In today’s world, science is king. This means that the myths and legends of past oral traditions have become obsolete. Instead, we favour more logical, scientific explanations over the belief in magic and the will of the spirits. Without these stories of magic and spirits, the world has lost some of its wonder. Song of the Sea seeks to recapture this for a new generation through the rich folklore of Ireland. It is a story of the selkie, a being that can take both human and seal forms. The film creates a delicate balance of the real and the fantastical where the worlds of the natural and supernatural collide and coalesces, creating a balanced harmony between the realities of existence and that which is inexplicable.
It begins with an ordinary family, headed by a grieving widower struggling to take care of his two young children on his own. There is nothing extraordinary about these children, other than that daughter Saoirse at six has yet to speak a word. Saoirse idolizes her big brother Ben, and Ben continuously complains as she follows him everywhere. This makes the fantastical all the more spectacular when placed in this ordinary tale, brought to life through stunning hand drawn animations. Each frame is a work of art, surreal and yet grounded. The filmmakers take full advantage of the freedom that comes with animation, as each image flows from one to the next, keeping the theme of water running though the film, even when the action takes place on land.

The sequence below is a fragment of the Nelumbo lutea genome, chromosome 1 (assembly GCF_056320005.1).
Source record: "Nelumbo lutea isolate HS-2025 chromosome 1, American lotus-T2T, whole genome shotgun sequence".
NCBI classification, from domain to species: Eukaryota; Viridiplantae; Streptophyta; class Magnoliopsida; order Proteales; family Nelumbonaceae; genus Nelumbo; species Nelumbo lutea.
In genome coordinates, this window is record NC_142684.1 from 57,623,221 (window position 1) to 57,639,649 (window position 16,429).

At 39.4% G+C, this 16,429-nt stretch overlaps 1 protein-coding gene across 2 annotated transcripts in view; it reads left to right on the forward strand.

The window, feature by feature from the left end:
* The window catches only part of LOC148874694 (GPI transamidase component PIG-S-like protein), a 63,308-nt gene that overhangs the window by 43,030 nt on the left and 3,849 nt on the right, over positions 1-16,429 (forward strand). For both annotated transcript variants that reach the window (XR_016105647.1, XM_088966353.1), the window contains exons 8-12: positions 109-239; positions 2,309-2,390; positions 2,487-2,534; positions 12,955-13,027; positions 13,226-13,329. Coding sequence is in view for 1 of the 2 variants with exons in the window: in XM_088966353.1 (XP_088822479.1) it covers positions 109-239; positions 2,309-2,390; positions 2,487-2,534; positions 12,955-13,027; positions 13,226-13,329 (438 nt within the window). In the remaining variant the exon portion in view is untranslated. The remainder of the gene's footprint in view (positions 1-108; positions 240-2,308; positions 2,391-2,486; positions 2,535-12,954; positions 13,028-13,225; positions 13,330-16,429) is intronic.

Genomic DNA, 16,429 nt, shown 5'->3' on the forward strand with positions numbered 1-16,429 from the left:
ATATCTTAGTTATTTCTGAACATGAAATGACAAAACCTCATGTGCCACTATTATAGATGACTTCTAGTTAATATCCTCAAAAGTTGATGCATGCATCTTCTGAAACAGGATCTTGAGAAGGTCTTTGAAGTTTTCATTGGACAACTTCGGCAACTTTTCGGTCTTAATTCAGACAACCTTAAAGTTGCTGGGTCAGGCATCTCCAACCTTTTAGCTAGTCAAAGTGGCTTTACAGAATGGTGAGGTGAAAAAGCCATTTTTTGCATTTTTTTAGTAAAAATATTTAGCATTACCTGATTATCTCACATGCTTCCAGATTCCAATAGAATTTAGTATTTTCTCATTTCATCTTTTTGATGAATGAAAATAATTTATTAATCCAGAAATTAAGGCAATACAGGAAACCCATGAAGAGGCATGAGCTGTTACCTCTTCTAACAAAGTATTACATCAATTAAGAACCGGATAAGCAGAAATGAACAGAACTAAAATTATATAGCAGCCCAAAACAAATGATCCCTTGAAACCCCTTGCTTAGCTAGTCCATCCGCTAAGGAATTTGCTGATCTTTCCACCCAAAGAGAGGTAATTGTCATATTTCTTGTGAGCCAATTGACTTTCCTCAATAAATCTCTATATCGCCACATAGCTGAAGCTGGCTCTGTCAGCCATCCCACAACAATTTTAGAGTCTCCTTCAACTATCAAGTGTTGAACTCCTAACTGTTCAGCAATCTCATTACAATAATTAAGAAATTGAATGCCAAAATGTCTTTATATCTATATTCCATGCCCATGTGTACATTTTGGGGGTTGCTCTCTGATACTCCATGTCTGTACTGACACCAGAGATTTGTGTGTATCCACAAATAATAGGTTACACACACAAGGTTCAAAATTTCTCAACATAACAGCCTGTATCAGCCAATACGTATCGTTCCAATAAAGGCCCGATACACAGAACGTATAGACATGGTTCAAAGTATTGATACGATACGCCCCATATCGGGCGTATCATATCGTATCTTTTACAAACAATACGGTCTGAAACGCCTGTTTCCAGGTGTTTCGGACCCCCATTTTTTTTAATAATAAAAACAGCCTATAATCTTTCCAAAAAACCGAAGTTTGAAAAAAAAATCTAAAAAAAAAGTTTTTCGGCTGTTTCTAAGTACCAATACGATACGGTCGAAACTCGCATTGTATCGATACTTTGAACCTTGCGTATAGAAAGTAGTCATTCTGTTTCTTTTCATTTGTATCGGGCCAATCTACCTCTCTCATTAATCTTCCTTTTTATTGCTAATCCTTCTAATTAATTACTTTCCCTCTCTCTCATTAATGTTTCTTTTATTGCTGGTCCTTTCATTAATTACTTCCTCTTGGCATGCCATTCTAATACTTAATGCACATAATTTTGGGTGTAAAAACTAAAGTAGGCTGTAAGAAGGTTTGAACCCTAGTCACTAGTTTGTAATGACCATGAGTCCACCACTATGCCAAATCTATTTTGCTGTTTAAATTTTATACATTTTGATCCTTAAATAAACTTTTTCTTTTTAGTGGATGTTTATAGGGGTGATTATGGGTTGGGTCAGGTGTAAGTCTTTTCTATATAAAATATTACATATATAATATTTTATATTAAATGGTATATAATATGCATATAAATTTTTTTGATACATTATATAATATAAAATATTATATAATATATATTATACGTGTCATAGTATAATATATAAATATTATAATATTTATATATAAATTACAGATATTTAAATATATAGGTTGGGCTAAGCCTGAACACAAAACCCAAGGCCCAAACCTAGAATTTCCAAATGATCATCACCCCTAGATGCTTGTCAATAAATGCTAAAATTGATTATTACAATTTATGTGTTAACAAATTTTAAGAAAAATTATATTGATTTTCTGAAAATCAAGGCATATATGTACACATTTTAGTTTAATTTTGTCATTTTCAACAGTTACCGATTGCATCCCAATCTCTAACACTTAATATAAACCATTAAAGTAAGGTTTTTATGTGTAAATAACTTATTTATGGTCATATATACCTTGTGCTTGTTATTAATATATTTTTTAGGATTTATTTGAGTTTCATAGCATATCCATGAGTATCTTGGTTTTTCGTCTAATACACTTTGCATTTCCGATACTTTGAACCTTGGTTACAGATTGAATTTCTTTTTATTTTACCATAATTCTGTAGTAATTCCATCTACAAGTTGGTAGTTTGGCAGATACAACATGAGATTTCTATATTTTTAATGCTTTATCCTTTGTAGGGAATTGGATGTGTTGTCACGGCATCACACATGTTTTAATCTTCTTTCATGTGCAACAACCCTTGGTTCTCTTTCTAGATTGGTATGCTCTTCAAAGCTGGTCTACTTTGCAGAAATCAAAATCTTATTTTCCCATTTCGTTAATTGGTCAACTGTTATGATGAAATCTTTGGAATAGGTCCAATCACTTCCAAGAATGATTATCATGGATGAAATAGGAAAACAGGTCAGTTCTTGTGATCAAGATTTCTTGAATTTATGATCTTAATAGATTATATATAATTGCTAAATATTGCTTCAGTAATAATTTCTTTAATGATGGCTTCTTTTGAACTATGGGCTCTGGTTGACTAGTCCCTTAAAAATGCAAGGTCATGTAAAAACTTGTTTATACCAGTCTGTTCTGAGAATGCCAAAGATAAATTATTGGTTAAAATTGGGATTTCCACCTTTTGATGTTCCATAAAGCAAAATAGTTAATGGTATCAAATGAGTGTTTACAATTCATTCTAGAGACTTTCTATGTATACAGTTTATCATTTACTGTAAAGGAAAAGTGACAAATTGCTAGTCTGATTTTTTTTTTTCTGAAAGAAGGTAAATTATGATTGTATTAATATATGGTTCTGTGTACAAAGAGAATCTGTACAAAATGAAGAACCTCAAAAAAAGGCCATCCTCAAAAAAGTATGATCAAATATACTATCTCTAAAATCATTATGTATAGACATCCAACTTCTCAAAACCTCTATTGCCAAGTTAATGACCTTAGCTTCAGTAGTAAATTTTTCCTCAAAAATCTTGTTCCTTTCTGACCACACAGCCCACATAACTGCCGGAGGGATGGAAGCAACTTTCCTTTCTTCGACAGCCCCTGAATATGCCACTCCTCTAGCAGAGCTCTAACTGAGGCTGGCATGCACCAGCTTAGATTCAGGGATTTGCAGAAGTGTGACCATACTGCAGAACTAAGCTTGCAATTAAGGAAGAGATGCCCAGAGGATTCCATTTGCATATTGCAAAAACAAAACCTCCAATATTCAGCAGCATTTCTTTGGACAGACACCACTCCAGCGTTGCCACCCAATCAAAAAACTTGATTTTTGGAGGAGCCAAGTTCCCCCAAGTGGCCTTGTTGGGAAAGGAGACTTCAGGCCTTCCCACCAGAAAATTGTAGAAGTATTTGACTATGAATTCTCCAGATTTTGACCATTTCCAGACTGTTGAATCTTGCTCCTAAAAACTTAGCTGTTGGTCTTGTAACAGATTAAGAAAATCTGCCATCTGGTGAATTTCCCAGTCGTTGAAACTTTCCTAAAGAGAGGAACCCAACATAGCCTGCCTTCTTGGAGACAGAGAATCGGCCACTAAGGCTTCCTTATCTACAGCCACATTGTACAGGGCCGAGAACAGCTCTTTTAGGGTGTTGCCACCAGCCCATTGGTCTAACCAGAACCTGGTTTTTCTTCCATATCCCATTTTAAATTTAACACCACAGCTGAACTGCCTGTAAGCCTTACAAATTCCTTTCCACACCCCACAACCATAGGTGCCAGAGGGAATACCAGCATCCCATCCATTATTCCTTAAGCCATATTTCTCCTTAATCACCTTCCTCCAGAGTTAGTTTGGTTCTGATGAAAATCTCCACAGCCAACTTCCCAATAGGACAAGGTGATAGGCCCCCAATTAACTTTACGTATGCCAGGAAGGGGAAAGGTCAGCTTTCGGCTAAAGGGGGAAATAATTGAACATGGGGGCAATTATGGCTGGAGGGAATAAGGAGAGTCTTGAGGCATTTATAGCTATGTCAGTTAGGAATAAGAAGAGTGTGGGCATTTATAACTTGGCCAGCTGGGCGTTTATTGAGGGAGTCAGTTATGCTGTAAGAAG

The music adds to the ethereal feel to the film. Sung almost entirely in Gaelic and inspired by traditional Irish folk music, it plays an important part in the story, seamlessly integrated into the narrative, not just supplementing it, but making it something beyond the normal experience of the world. The music elevates the already wonderful visuals from pretty pictures to a celebration of tradition, faith and belief in the unfathomable and the miraculous.
Director Tomm Moore said that he wanted to pass on the old folklore and the wisdom that comes with it on to the next generation. With Song of the Sea, he has done that and more. He has created a film that transports us into a time long past, where people believed that a seal could become human and left offerings out for the spirits of the house. It also manages to recreate childhood with the petty rivalries between siblings and the deep affection brothers and sisters have for one another. More importantly, it captures the wonder of seeing everything for the first time, the fascination of new discoveries and the open mind to believe whatever is in front of their eyes and beyond.
Song of the Sea premiered on Saturday, Sept. 6 at 11:30am at TIFF Bell Lightbox. It also shows Saturday, Sept. 13th at 12:15pm at Scotiabank Theatre.